Introduction: Tuberculosis-associated uveitis remains a diagnostic and therapeutic challenge. After diagnosis of tuberculosis and initiation of anti-tuberculosis therapy for tuberculosis uveitis, the clinical responses are favorable. However, at 4-6 weeks of the therapy, there commonly occurs paradoxical deterioration due to an increase in inflammation which is often accompanied by cystoid macular edema. Thus, adjuvant administration of anti-inflammatory regimen should be considered. For this purpose, systemic and periocular steroids, systemic and intravitreal immunosuppressive agents have been tested. Nevertheless, there is no report in the literature about intravitreal dexamethasone slow-release implants for the treatment of this inflammatory condition.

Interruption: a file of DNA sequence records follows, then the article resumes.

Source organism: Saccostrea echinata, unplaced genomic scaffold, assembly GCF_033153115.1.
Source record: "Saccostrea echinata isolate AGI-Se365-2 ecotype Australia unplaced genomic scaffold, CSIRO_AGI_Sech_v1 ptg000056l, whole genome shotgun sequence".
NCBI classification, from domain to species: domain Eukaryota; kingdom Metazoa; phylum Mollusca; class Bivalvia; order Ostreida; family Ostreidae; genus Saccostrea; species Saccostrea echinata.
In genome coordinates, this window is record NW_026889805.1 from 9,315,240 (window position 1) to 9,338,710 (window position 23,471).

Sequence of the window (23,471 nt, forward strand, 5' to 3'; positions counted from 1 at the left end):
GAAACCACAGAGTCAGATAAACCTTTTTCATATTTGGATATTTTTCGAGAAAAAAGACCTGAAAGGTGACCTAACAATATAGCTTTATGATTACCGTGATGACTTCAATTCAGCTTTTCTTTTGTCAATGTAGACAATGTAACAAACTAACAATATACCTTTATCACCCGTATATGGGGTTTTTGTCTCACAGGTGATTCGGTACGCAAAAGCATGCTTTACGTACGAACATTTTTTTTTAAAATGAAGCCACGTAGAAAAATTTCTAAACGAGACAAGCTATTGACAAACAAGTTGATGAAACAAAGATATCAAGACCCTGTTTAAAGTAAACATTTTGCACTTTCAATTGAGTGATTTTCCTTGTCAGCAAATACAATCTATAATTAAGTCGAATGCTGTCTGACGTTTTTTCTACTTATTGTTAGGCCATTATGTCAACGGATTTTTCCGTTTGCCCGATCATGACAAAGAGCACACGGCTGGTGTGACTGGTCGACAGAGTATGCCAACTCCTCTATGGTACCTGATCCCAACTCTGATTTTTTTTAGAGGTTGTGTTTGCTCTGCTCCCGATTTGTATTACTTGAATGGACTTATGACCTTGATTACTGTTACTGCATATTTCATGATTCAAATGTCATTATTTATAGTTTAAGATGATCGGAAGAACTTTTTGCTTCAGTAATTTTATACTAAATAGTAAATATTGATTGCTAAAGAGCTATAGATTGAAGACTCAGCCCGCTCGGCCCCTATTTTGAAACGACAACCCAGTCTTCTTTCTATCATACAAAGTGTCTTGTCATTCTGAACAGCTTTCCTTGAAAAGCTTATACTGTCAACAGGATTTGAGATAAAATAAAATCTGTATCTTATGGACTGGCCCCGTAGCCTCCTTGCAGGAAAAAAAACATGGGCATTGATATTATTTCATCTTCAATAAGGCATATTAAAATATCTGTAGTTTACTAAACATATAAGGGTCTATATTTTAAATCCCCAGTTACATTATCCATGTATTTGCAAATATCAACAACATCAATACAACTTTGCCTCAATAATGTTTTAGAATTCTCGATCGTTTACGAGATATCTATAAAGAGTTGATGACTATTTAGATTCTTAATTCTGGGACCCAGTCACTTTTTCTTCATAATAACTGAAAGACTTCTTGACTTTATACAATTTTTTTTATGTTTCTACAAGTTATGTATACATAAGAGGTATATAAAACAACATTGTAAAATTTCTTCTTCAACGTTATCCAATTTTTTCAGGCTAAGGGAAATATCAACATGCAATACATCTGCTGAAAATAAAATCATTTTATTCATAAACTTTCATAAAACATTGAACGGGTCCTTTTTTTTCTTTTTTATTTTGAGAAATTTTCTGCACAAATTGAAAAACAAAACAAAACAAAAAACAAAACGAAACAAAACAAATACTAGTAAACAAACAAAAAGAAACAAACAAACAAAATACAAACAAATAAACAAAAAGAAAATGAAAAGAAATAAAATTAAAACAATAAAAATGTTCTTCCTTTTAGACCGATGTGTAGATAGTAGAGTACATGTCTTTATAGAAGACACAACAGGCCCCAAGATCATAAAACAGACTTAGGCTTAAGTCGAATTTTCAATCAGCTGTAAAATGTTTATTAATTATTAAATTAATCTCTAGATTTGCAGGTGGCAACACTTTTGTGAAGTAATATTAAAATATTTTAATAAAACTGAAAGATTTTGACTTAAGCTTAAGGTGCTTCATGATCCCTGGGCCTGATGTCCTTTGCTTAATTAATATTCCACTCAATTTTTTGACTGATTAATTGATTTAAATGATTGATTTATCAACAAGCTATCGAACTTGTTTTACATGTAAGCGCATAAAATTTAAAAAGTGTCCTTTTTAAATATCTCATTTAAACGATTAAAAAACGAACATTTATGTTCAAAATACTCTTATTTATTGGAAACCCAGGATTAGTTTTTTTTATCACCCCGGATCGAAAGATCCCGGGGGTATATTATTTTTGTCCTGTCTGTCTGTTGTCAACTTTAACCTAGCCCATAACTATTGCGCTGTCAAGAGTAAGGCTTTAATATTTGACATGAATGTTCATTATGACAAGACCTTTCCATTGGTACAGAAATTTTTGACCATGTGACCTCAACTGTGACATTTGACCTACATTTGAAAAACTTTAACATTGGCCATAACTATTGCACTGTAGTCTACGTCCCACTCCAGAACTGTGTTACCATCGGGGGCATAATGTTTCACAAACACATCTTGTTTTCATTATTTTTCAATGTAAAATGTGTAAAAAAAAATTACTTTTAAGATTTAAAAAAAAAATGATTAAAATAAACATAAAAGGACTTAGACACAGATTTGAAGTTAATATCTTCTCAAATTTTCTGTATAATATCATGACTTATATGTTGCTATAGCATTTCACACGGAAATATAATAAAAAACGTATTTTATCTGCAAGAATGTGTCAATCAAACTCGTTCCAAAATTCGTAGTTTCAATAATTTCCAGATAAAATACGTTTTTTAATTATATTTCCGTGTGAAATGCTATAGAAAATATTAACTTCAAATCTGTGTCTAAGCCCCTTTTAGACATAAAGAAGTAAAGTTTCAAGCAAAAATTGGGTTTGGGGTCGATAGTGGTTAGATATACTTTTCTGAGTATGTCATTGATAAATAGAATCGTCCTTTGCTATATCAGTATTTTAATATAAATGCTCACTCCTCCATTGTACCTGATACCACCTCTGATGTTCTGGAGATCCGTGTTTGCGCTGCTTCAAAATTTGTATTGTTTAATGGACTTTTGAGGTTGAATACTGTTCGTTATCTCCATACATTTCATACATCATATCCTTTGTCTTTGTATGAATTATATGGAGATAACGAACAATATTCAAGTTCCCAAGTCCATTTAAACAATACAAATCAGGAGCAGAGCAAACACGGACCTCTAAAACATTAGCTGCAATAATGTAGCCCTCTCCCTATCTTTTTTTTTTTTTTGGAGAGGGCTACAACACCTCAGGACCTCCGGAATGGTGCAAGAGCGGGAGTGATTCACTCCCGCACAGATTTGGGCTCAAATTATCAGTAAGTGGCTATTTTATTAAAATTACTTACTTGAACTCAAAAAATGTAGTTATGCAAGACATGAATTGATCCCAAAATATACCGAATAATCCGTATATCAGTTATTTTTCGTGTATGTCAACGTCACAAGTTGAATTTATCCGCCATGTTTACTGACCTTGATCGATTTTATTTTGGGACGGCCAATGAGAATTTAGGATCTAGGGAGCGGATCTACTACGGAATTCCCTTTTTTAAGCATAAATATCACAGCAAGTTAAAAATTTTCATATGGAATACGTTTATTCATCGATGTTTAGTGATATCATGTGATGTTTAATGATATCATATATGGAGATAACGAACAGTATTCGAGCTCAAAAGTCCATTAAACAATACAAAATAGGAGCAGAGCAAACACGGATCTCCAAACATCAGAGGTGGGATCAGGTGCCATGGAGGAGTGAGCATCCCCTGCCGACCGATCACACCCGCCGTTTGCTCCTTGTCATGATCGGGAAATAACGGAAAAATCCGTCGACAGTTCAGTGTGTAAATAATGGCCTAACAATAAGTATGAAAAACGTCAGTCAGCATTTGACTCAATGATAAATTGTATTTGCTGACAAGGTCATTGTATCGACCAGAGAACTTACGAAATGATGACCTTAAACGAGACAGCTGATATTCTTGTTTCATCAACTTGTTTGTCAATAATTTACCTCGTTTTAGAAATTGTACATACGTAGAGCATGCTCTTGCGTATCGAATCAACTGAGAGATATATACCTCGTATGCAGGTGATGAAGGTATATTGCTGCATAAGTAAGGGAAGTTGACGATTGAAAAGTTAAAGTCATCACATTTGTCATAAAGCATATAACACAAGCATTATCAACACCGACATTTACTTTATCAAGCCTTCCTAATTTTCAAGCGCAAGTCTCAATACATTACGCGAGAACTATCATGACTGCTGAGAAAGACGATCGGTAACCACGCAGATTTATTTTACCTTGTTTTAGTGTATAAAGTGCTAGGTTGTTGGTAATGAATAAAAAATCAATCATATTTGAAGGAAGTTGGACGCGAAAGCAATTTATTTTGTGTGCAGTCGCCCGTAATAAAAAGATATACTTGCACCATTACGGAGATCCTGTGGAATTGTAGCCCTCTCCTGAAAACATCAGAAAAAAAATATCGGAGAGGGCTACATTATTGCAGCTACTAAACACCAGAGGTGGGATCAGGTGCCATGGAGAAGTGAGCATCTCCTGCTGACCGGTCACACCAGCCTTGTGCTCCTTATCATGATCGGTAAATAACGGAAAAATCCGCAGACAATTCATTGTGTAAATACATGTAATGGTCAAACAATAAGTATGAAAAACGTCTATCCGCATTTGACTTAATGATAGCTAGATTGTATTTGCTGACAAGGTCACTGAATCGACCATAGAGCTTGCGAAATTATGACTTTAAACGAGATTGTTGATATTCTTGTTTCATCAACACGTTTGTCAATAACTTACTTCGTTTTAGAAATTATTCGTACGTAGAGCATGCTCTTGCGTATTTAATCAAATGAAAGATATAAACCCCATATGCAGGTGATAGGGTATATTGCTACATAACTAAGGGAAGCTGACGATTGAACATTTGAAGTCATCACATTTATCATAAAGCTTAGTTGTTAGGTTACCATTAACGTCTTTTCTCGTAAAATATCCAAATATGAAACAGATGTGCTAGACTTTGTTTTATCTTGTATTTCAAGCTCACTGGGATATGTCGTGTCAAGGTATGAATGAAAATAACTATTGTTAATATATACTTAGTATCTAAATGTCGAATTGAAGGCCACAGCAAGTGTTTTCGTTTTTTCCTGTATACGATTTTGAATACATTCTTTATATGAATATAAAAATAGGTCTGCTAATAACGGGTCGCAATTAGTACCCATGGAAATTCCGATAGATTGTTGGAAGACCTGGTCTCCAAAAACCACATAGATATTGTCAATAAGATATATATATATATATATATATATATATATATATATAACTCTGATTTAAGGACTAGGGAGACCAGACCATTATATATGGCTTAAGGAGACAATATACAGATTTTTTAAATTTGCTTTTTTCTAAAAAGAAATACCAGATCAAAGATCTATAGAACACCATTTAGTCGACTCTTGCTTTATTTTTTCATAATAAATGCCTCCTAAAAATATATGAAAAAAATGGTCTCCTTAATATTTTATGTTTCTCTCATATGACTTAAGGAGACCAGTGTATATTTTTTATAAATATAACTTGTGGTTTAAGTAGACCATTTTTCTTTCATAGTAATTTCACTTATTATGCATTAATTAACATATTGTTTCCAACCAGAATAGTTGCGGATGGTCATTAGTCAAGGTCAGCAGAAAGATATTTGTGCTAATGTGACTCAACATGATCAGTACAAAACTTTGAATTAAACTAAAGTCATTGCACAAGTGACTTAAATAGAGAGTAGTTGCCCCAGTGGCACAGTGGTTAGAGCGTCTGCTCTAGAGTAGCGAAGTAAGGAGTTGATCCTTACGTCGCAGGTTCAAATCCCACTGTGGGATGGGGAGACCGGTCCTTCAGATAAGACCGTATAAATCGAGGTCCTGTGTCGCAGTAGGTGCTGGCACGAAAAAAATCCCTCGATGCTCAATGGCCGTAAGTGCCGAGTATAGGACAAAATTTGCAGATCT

Methods: Case presentation.
Results: We presented a tuberculosis uveitis case whose ocular inflammation is partially modified by systemic and periocular steroid injections and then well controlled by the intravitreal dexamethasone implant.
Conclusion: Intravitreal dexamethasone implant injection seems to be a safe and potent option for the treatment of macular edema secondary to tuberculosis uveitis.
Keywords: Dexamethasone implant; Granuloma; Infectious; Intravitreal; Jarisch–Herxheimer reaction; Posterior uveitis; Tuberculosis; Uveitis.